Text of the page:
College path

U.S. education chief highlights tools to reduce barriers to college during Memphis visit

PHOTO: Laura Faith Kebede
U.S. Education Secretary John B. King Jr. and Craigmont High School senior Kevin Mathews demonstrate how to use the U.S. Department of Education's College Scorecard, which helps students and parents sift through information about colleges. King visited Memphis Wednesday as part of the department's back-to-school bus tour.

When U.S. Education Secretary John King asked about 200 Memphis students if they were considering going to college, most raised their hands. And most of those hands stayed up when he asked if they’d be the first in their family to do so.

So, in the spirit of showing students that they can navigate the process to get there, King recruited one high school senior to demonstrate College Scorecard, a tool launched last year by the U.S. Department of Education for students and parents to compare the cost and value of various colleges.

Together, King and Kevin Mathews scrolled through a few of the colleges that the teen from Craigmont High School had his eye on, and explored their tuition, student population, degree programs and graduation rates. Each of the more than 7,000 colleges on the scorecard feature more than 1,700 data points, including gauging whether a student can afford to repay the loans possibly incurred to pursue a degree.

King also highlighted students’ ability to apply for financial aid for college beginning Oct. 1, three months earlier than in previous years, through the Free Application for Federal Student Aid, or FAFSA. This year, parents can use their previous year’s tax returns, cutting the estimated time to complete the form by two-thirds.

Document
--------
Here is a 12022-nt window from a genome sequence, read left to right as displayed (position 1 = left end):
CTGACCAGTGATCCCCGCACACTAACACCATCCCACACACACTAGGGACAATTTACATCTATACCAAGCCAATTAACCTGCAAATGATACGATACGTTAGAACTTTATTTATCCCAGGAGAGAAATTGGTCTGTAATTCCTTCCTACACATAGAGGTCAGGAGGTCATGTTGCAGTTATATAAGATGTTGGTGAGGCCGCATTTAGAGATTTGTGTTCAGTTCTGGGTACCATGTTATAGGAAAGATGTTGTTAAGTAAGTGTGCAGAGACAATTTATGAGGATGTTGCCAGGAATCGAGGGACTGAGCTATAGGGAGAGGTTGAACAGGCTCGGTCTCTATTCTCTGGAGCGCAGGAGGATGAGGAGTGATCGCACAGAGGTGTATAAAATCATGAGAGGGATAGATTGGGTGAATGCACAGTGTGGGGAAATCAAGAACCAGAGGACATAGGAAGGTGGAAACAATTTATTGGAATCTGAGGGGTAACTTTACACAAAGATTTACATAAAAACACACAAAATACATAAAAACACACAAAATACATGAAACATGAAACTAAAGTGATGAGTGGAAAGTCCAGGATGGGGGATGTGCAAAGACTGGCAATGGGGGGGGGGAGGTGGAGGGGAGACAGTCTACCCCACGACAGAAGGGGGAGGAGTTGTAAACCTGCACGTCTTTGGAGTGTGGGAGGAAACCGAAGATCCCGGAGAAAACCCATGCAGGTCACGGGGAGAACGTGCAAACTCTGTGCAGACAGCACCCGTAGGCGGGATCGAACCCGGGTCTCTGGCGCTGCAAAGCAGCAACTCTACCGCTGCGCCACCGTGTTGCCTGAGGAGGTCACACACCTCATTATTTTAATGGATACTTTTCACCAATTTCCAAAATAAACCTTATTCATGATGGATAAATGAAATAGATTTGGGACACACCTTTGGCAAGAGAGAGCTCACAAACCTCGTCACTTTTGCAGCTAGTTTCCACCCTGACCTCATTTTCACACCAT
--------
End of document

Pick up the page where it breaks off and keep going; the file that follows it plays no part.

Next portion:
The visit — King’s first to Memphis since becoming the nation’s education chief in March — was part of the U.S. Department of Education’s back-to-school bus tour this week through the South to highlight education initiatives of President Barack Obama’s administration.

The streamlined FAFSA process and college comparison tool should cut down on barriers for students already at a disadvantage because of their family income or being a first-generation college student, the secretary said.

“They get discouraged and dissuaded from their dreams,” King said. “They go to the FAFSA and say ‘that’s going to be too complicated to fill out.’ They look at college applications and they say ‘I’m not sure if I can afford that.’”

King also praised Tennessee Promise, which began with the class of 2015 and offers two years of tuition-free community or technical college to the state’s high school graduates. He urged other states to follow suit in the spirit of America’s College Promise, Obama’s tuition-free community college initiative announced in 2015 at Pellissippi State Community College in Knoxville, where King also visited Tuesday on his bus tour.

The comments came on the same day that Los Angeles became the nation’s largest city to announce a plan to make high school seniors within Los Angeles Unified School District eligible for one year of free community college starting in 2017. But such programs are still the exception.